Chicago Redshirt

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  1. I think they must have done more than merely dance together, as Kirk was embarrassed about whatever his behavior was and getting paired up with Noel originally. There was some level of awkward there that came from more than merely dancing. Whether it was because one of them got super drunk, or they were kissing or things went even further, who can say?
  2. So my initial comment was before I actually watched the episode, because I really dislike the unearned anvils of Ed+Kelly=TLA, I really dislike it when Ed acts pissy and so forth, and the plot summary foreshadowed that there would be a lot of that. Having actually watched it, I'm happy to say that I thought the episode was alright. Which is to say, the Ed/Kelly stuff wasn't all that bad. Granted, I think that there probably should have been more intelligent discussion between the two about why they broke up, whether either is over the infidelity to try reuniting, to talk about what getting together might mean for their command, etc. I think a nuanced, thoughtful discussion like that would have been very interesting. Unfortunately, I don't think this writing crew (along with many others in genre fiction) is capable of having that sort of discussion. As usual, I love Bortus and how he is both the straight man and comic relief I think at some point, the Union will have to impose some actual discipline on the Orville folks for disobeying direct orders. I think in 13 episodes, we have probably had as many examples of insubordination as in the full run of any of the Trek series.
  3. We got out of there without Rebecca sleeping with Paula's dad, Paula sleeping with her ex, and any sign of attraction between Heather and Josh. (I assume she's still with Hector, right?). Anyway I'll call that a win. I think this is the first episode without Josh's name in the title. I wonder if that's supposed to represent a turning point of sorts for Rebecca.
  4. MacFarlane has actually gone much further than Roddenberry did. In TOS and elsewhere, there's evidence that humans on some level believe. For instance, OG Enterprise has a chapel (as seen in "Balance of Terror" where the crewmembers are about to get married) and Kirk tells Apollo "We have no needs for gods. We find the one sufficient." Now that might have been a necessary concession to the reality of life in the 60s where no network would have allowed themselves to be seen as unchristian, but still.. In Modern Trek, you have races like the Bajorans whose spirituality is largely presented as positive (the sliminess of Kai Winn or the like notwithstanding). In "The Orville," it's been portrayed that spacefaring races will likely abandon religion as part of having the intellectual/scientific development for that. The one exception is the Krill, whose religion allows them to justify slaughter of nonbelievers. And basically religion is for dupes (faith in Kelly, faith on the huge spaceship) or zealots.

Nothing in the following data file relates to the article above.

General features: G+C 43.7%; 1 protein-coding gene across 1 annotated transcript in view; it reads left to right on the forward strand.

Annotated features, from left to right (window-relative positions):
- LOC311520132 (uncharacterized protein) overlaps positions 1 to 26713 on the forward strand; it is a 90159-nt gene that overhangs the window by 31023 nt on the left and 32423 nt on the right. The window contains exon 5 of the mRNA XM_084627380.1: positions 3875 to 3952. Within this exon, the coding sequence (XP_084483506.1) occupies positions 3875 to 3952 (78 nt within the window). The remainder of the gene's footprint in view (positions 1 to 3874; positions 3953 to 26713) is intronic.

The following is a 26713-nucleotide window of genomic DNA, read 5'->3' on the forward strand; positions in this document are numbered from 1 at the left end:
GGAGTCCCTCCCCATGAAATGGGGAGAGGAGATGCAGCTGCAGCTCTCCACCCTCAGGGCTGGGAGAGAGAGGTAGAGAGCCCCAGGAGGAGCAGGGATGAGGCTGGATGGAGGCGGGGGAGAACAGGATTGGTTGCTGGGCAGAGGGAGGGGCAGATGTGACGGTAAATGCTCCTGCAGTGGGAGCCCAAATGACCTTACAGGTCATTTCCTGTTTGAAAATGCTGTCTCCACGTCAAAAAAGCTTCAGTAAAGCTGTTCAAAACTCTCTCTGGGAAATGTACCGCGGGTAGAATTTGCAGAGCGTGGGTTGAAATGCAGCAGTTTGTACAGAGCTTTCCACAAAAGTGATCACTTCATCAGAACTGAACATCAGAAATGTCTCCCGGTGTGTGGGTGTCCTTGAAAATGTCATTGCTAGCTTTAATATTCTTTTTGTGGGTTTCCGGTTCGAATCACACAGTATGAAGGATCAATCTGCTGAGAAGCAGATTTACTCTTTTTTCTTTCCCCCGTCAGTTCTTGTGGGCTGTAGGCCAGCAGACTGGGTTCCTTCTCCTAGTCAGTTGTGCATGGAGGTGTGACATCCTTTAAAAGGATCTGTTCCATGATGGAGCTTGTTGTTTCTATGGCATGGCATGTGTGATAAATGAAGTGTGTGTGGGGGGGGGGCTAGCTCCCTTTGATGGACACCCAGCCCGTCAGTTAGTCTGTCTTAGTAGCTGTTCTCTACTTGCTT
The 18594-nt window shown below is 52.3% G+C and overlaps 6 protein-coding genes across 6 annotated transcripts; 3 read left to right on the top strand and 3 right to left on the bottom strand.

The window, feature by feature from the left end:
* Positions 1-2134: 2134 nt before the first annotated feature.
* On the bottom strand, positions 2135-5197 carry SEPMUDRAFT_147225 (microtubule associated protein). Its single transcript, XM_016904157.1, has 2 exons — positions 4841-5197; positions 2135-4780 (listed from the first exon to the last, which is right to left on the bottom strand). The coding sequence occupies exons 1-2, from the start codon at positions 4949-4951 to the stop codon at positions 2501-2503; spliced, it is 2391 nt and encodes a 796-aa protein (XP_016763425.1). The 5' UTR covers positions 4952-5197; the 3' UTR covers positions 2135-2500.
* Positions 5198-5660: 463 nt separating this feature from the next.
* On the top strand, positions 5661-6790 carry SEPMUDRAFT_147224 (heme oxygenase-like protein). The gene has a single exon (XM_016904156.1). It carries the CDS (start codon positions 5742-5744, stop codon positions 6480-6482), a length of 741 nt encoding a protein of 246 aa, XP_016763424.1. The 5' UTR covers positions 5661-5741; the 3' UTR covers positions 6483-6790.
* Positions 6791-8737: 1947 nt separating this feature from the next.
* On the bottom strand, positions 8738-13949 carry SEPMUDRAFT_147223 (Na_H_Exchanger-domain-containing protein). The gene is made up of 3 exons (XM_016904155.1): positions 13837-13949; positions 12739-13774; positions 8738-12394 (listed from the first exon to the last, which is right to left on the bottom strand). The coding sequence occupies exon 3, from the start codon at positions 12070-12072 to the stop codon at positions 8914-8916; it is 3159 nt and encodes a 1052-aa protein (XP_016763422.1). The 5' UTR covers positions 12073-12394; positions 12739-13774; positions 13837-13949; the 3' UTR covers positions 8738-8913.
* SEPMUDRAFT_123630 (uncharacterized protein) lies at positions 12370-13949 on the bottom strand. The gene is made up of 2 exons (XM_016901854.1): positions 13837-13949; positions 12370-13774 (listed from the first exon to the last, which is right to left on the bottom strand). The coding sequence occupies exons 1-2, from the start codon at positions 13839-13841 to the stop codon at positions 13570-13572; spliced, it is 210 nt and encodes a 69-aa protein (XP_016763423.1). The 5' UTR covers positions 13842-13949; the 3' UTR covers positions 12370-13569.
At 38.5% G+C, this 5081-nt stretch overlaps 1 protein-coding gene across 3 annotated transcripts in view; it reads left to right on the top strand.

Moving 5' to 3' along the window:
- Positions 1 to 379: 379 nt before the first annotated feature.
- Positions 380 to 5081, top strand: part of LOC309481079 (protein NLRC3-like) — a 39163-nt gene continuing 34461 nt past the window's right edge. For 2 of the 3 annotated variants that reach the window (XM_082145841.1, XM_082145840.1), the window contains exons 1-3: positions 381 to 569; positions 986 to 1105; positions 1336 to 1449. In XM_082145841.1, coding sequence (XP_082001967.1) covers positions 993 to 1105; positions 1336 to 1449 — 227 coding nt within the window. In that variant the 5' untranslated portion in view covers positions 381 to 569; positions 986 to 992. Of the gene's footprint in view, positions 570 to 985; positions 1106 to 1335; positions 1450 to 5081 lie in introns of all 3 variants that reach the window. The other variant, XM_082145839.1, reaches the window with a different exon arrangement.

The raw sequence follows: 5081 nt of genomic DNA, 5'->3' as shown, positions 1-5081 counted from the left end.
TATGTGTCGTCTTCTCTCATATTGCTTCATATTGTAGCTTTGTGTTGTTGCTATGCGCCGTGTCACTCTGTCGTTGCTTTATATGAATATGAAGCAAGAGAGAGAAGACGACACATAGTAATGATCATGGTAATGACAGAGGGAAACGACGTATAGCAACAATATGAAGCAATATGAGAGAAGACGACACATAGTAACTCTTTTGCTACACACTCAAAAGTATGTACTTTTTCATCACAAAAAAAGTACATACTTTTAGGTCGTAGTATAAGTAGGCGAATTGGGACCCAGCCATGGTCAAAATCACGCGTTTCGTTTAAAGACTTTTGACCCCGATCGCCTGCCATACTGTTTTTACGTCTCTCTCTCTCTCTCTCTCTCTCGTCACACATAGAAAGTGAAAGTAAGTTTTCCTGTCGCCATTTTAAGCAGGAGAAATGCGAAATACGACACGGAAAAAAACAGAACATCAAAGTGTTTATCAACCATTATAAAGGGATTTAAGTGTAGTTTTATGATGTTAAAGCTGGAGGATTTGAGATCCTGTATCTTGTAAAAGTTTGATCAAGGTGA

5. I'm not sure if that's the case. I think she said she eventually decided to quit waiting for the perfect man to have kids. Isaac then asked about the father, and Claire said something to the effect of "Now that's getting personal." She never said she was artificially inseminated. The kids could be adopted, could be the result of good ol' fashioned sex or potentially other things.
  6. Blargh.
  7. I think that was meant to convey that the guy whose route it normally was had been found killed, as opposed to the person who actually drove the bus. My memory was that it was Ms. Devoe who drove the bus. But I could most definitely be wrong.
  8. There were 12 people meta'ed out of the bus crash. We have seen: Technovore -- the guy who could control machines Jinx -- the woman who can alter probabilities Elongated Man - Ralph's stretchy self Black Bison - the Native American activist who could animate statues of people or animals The Weeper -- I think he was created in the bus thing but am not 100 percent sure Dominic/Brainstorm - I think the Thinker identified him as subject 6. So I think we have 6 to go. I wonder -- was his wife the driver of the bus? If so, does that mean she's a meta? and if so, what are her powers?
  9. My assumption is that Mallus is a demon of some sort, and that Mallus (or one of his demon minions) is the one who knows Sara.
  10. I think Amunet is actually more of a multi-faceted crimelord. She originally was selling Dominic's tears as a drug, and seems to have been up to various, unspecified nefarious practices since getting her powers. I should correct myself -- Dominic and the Weeper are different people.